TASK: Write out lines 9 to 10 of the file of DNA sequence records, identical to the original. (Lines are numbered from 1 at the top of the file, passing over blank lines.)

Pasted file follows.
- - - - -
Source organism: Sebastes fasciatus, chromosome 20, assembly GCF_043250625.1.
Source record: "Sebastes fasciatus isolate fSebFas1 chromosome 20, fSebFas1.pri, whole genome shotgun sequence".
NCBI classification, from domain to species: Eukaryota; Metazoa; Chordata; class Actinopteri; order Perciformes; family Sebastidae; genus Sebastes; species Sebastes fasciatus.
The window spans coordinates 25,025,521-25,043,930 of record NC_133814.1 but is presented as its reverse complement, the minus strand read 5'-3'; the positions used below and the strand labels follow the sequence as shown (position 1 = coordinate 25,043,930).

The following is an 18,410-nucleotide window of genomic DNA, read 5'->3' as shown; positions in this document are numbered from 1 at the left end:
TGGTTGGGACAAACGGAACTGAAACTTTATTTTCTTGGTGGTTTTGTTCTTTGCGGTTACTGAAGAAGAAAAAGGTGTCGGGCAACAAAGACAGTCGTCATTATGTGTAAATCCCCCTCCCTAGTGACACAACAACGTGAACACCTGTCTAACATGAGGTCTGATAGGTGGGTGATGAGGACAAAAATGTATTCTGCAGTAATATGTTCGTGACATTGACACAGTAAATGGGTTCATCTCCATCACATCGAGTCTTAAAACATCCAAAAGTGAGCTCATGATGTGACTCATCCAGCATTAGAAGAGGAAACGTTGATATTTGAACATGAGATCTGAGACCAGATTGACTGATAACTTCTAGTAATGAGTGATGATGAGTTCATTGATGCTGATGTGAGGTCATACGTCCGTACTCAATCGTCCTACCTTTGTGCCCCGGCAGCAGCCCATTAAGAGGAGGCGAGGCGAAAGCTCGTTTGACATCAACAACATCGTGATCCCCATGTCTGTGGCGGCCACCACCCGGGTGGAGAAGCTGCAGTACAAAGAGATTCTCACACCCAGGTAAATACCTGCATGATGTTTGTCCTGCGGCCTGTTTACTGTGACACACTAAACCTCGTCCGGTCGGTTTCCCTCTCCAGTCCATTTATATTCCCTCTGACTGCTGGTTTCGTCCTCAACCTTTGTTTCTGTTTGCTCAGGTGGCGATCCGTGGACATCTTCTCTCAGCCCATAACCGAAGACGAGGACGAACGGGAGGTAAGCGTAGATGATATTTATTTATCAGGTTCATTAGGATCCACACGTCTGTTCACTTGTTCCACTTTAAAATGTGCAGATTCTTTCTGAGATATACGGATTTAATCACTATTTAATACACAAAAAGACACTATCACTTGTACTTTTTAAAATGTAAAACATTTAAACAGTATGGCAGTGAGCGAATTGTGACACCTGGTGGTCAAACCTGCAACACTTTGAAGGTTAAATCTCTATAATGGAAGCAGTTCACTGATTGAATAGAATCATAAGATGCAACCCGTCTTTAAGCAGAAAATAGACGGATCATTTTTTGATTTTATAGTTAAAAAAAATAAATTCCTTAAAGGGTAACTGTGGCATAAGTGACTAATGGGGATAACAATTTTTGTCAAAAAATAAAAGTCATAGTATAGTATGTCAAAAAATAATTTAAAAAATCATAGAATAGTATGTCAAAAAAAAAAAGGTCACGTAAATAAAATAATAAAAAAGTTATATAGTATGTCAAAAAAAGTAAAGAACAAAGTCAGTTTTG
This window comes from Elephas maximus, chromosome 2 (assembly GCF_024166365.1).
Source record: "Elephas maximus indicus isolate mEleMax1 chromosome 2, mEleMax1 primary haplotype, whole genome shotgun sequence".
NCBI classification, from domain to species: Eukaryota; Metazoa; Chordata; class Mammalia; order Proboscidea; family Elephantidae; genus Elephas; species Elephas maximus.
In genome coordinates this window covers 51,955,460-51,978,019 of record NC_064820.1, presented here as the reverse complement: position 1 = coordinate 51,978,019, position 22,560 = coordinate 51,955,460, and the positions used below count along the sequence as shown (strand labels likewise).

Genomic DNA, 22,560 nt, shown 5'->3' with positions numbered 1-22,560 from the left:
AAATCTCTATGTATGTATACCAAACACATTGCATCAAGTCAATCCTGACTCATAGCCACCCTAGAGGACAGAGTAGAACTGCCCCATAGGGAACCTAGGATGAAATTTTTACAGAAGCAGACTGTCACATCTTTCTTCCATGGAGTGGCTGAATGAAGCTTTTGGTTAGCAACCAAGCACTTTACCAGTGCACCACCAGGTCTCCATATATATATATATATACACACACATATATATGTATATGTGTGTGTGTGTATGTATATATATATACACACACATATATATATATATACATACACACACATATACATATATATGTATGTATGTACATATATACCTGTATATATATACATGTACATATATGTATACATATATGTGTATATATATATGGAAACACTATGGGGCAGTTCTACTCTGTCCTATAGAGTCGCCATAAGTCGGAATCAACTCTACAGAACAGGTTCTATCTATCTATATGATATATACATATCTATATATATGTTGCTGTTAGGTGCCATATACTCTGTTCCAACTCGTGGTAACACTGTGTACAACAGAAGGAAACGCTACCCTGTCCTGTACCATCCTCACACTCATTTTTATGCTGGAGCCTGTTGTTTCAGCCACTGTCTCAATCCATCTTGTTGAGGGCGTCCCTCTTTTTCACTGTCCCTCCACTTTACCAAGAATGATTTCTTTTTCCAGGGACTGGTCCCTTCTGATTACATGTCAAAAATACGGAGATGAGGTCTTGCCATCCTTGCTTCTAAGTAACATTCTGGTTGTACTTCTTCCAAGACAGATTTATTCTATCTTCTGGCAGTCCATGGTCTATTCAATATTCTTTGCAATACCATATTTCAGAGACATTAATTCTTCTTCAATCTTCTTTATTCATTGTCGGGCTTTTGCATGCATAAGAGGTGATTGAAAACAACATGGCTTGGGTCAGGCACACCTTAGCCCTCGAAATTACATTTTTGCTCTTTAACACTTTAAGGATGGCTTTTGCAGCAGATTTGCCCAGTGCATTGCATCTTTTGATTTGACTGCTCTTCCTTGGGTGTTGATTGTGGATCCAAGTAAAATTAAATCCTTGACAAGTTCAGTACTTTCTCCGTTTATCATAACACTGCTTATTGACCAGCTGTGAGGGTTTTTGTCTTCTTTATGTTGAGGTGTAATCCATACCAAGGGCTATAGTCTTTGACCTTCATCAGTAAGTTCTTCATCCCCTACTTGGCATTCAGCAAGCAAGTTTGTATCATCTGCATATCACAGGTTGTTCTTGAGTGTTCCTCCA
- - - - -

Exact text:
NCBI classification, from domain to species: Eukaryota; Metazoa; Chordata; class Mammalia; order Proboscidea; family Elephantidae; genus Elephas; species Elephas maximus.
In genome coordinates this window covers 51,955,460-51,978,019 of record NC_064820.1, presented here as the reverse complement: position 1 = coordinate 51,978,019, position 22,560 = coordinate 51,955,460, and the positions used below count along the sequence as shown (strand labels likewise).